dear chicken, if you're reading this...

This is what Chicken's school asked me to put in his emergency kit:

1. Oversized sweatshirt and sweatpants.
2. Day's supply of diapers.
3. Knit hat.
4. Mittens.
5. Nonperishable peanut-free vegetarian food for one day.
6. A comforting note and family photo.

Okay.

We're just going to skip right past 1-4 because they're totally reasonable and self-explanatory.

5. Let's discuss what one might eat if one were a vegetarian with a severe peanut allergy, spending a day in a bomb shelter. 

Ok, so obviously it has to be organic. (Is it sick that that's the first thing I think of, not because of my child's health, but because I can just imagine the teachers and other parents pitying my child and judging me and Ryan for Chicken's emergency stash of goldfish crackers?)

Can of soup? We could make sure it has the loopy-pully thing so you don't even need a can opener. But will there be power to heat the soup in an emergency situation? Will there be the opportunity to like sit at a table and spoon the soup from the bowl? I feel like I need more grab-and-go things. I feel like it needs to be food that can be eaten under a bridge while helicopters circle overhead.

Okay, so, pouches. That's something. The pouches don't spoil until they're opened. And they make ones that have, like, quinoa in them so they're more filling. 

But Chicken isn't going to be like, "Is that a sharknado? Wow, I was so distracted by that flying hammerhead that I didn't notice there was quinoa in my pouch!" He'll be like, "Is that a sharknado? Wow, I-- (spits contents of pouch onto teacher's face) THIS POUCH IS LUMPY. BRING ME ANOTHER, WOMAN."

So some regular, non-quinoa pouches. Maybe, like 3 of them. Breakfast, lunch, and dinner. 

OK, so that's like... 40 calories. And no protein. And if Chicken is going to be running for his life and/or waiting out a hostage situation with a score by Marc Mancina playing in the background, he's gonna need some brain food. 

I ended up wandering up and down the organic section of Fred Meyer, checking the backs of boxes for information about protein and peanuts, and trying to decide which snack bars would bring Chicken the most nutrition and comfort in the event of an unspecified disaster.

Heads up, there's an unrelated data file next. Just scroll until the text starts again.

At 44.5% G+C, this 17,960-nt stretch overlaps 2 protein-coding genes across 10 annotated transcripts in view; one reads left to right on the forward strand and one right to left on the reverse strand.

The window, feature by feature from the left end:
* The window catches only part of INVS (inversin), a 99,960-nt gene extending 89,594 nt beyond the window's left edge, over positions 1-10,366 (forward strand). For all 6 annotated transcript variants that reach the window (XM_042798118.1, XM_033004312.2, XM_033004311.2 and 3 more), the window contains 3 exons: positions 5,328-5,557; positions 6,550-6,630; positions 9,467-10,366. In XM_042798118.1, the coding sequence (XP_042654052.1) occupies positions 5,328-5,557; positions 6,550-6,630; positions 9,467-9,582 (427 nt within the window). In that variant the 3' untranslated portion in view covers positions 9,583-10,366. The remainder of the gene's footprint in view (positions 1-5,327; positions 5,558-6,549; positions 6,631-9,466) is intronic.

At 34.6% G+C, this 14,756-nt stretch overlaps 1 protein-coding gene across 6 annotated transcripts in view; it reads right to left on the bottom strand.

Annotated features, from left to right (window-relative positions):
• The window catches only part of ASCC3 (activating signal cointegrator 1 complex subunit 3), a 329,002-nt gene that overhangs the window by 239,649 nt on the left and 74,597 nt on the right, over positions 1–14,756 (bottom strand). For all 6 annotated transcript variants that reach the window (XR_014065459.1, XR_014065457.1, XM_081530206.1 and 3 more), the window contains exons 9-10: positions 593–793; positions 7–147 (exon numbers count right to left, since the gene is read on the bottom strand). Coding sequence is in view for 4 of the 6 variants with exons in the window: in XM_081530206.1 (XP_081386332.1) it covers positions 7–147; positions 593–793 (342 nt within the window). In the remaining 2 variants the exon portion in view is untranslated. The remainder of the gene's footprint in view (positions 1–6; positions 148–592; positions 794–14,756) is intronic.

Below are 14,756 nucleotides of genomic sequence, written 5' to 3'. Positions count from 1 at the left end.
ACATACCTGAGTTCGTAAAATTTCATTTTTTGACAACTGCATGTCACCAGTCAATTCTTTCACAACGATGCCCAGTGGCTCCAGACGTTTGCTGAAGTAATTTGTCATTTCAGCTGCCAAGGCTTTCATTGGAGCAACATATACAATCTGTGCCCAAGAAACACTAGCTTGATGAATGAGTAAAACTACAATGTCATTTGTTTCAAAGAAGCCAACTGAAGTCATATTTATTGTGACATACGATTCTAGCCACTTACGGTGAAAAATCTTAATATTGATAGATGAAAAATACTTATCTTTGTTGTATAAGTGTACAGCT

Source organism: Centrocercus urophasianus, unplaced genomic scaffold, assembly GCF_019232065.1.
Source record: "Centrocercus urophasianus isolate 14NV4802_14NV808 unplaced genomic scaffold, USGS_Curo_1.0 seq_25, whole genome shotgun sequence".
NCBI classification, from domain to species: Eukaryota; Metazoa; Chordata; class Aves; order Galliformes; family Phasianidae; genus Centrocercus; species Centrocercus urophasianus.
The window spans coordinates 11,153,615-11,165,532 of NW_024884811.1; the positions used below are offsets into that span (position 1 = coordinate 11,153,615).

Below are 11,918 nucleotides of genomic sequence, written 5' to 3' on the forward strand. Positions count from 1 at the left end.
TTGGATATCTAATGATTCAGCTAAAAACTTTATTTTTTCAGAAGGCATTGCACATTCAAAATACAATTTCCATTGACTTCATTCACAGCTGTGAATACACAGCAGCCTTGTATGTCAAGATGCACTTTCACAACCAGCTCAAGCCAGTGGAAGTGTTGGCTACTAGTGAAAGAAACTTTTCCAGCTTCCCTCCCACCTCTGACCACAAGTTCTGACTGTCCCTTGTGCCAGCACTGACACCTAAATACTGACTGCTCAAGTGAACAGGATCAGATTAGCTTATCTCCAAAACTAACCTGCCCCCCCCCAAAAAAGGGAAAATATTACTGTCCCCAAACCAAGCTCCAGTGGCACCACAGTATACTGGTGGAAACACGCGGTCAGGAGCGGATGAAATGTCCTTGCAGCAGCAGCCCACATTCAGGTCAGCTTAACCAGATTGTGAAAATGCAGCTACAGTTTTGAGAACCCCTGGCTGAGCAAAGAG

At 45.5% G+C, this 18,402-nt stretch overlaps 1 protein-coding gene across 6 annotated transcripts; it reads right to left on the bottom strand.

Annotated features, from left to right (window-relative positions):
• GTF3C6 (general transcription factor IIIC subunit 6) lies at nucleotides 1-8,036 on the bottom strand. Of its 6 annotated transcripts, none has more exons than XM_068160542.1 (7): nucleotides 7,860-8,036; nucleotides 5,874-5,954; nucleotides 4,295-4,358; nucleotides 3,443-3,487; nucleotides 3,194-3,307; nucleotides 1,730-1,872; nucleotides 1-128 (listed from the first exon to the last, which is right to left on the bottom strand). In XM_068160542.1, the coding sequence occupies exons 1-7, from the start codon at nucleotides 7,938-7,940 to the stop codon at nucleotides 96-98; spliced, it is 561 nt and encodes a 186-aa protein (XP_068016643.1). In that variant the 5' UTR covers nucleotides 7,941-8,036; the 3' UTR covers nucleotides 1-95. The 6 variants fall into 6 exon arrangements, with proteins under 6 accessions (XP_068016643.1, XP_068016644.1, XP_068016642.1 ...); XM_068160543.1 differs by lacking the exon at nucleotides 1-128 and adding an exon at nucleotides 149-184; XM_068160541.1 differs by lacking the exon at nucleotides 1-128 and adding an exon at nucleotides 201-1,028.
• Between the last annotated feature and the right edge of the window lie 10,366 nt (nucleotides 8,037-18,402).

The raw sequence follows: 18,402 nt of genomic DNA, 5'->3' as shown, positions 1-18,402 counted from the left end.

Do Nutri-Grain bars say, "Darling boy, be brave and listen to your teachers."

Do Kind bars say, "As you eat me, you will be filled with the unwavering, fierce love of your family, and that love will protect you from harm."

I couldn't help it - I held the box of peanut-free almond snack bars. I held it in my hands and I squeezed it to my chest. I couldn't help it. I hoped that somehow the love with which I purchased and packed this food might live, like my stubborn rosewater perfume, inside the emergency bag, just waiting to pour out and stick to my son on the day he needs me most.


6. Moving on to the comforting note and family photo... I mean, can anyone write such a note without imagining the dire situation in which it will be read?

I see Chicken sitting on his teacher's lap, his face smeared with soot, wrapped in a scratchy wool blanket. He holds on tight to his teacher's arm. His eyes are huge, bright, and his face has the closed, blank quality of a child who is deeply afraid. Flickering candles light the room in a ghostly, swimming orange light. The teacher tears open the envelope that reads "Chicken," in my handwriting and begins to speak, her voice quivering but still warm.